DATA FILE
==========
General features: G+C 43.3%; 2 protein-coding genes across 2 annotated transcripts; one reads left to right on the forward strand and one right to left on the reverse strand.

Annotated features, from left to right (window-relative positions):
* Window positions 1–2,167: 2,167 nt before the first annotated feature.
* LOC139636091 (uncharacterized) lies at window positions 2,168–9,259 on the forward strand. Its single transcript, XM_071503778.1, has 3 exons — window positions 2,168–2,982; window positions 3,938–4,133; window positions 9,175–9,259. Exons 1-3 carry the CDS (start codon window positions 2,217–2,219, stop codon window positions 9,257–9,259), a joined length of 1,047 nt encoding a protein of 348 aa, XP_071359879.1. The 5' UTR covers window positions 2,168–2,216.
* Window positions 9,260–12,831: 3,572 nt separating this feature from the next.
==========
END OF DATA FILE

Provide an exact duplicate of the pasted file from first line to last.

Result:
General features: G+C 43.3%; 2 protein-coding genes across 2 annotated transcripts; one reads left to right on the forward strand and one right to left on the reverse strand.

Annotated features, from left to right (window-relative positions):
* Window positions 1–2,167: 2,167 nt before the first annotated feature.
* LOC139636091 (uncharacterized) lies at window positions 2,168–9,259 on the forward strand. Its single transcript, XM_071503778.1, has 3 exons — window positions 2,168–2,982; window positions 3,938–4,133; window positions 9,175–9,259. Exons 1-3 carry the CDS (start codon window positions 2,217–2,219, stop codon window positions 9,257–9,259), a joined length of 1,047 nt encoding a protein of 348 aa, XP_071359879.1. The 5' UTR covers window positions 2,168–2,216.
* Window positions 9,260–12,831: 3,572 nt separating this feature from the next.